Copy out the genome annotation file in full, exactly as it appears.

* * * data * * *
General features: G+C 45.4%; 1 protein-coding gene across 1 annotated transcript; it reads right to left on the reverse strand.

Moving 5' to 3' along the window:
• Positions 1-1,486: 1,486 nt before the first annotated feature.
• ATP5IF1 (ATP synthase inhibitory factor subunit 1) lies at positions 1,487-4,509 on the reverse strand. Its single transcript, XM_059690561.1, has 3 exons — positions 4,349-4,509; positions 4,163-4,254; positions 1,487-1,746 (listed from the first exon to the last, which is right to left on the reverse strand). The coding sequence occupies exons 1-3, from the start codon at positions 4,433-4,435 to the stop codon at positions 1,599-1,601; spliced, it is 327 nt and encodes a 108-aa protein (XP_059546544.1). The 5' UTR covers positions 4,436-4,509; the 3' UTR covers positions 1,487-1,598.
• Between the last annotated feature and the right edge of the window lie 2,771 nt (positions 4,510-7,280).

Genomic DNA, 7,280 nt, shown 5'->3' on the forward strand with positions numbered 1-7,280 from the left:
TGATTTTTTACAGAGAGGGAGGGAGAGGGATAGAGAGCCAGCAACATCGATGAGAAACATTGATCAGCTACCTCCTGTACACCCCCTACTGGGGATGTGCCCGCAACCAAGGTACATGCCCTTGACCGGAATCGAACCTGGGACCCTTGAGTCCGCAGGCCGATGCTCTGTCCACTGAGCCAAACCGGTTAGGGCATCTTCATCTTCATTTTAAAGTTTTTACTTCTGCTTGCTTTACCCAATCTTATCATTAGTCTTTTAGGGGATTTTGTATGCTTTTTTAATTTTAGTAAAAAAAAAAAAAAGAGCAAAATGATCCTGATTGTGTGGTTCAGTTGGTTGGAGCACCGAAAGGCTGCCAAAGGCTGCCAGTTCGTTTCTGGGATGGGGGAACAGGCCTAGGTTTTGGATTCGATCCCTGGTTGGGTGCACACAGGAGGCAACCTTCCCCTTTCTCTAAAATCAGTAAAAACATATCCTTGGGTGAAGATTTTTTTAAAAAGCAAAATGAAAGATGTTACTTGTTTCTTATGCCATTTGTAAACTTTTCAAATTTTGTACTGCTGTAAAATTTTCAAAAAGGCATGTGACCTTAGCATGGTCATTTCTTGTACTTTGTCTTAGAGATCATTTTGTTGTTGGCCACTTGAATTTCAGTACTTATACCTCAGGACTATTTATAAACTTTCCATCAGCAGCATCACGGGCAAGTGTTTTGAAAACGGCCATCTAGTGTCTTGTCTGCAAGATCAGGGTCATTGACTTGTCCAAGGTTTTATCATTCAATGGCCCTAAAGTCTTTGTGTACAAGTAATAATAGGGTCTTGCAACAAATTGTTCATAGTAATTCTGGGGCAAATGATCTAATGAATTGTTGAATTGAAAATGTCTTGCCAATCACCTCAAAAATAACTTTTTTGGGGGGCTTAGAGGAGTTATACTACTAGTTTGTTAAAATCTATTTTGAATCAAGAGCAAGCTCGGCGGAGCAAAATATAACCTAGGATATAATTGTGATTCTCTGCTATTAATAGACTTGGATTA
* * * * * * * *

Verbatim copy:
General features: G+C 45.4%; 1 protein-coding gene across 1 annotated transcript; it reads right to left on the reverse strand.

Moving 5' to 3' along the window:
• Positions 1-1,486: 1,486 nt before the first annotated feature.
• ATP5IF1 (ATP synthase inhibitory factor subunit 1) lies at positions 1,487-4,509 on the reverse strand. Its single transcript, XM_059690561.1, has 3 exons — positions 4,349-4,509; positions 4,163-4,254; positions 1,487-1,746 (listed from the first exon to the last, which is right to left on the reverse strand). The coding sequence occupies exons 1-3, from the start codon at positions 4,433-4,435 to the stop codon at positions 1,599-1,601; spliced, it is 327 nt and encodes a 108-aa protein (XP_059546544.1). The 5' UTR covers positions 4,436-4,509; the 3' UTR covers positions 1,487-1,598.
• Between the last annotated feature and the right edge of the window lie 2,771 nt (positions 4,510-7,280).

Genomic DNA, 7,280 nt, shown 5'->3' on the forward strand with positions numbered 1-7,280 from the left:
TGATTTTTTACAGAGAGGGAGGGAGAGGGATAGAGAGCCAGCAACATCGATGAGAAACATTGATCAGCTACCTCCTGTACACCCCCTACTGGGGATGTGCCCGCAACCAAGGTACATGCCCTTGACCGGAATCGAACCTGGGACCCTTGAGTCCGCAGGCCGATGCTCTGTCCACTGAGCCAAACCGGTTAGGGCATCTTCATCTTCATTTTAAAGTTTTTACTTCTGCTTGCTTTACCCAATCTTATCATTAGTCTTTTAGGGGATTTTGTATGCTTTTTTAATTTTAGTAAAAAAAAAAAAAAGAGCAAAATGATCCTGATTGTGTGGTTCAGTTGGTTGGAGCACCGAAAGGCTGCCAAAGGCTGCCAGTTCGTTTCTGGGATGGGGGAACAGGCCTAGGTTTTGGATTCGATCCCTGGTTGGGTGCACACAGGAGGCAACCTTCCCCTTTCTCTAAAATCAGTAAAAACATATCCTTGGGTGAAGATTTTTTTAAAAAGCAAAATGAAAGATGTTACTTGTTTCTTATGCCATTTGTAAACTTTTCAAATTTTGTACTGCTGTAAAATTTTCAAAAAGGCATGTGACCTTAGCATGGTCATTTCTTGTACTTTGTCTTAGAGATCATTTTGTTGTTGGCCACTTGAATTTCAGTACTTATACCTCAGGACTATTTATAAACTTTCCATCAGCAGCATCACGGGCAAGTGTTTTGAAAACGGCCATCTAGTGTCTTGTCTGCAAGATCAGGGTCATTGACTTGTCCAAGGTTTTATCATTCAATGGCCCTAAAGTCTTTGTGTACAAGTAATAATAGGGTCTTGCAACAAATTGTTCATAGTAATTCTGGGGCAAATGATCTAATGAATTGTTGAATTGAAAATGTCTTGCCAATCACCTCAAAAATAACTTTTTTGGGGGGCTTAGAGGAGTTATACTACTAGTTTGTTAAAATCTATTTTGAATCAAGAGCAAGCTCGGCGGAGCAAAATATAACCTAGGATATAATTGTGATTCTCTGCTATTAATAGACTTGGATTA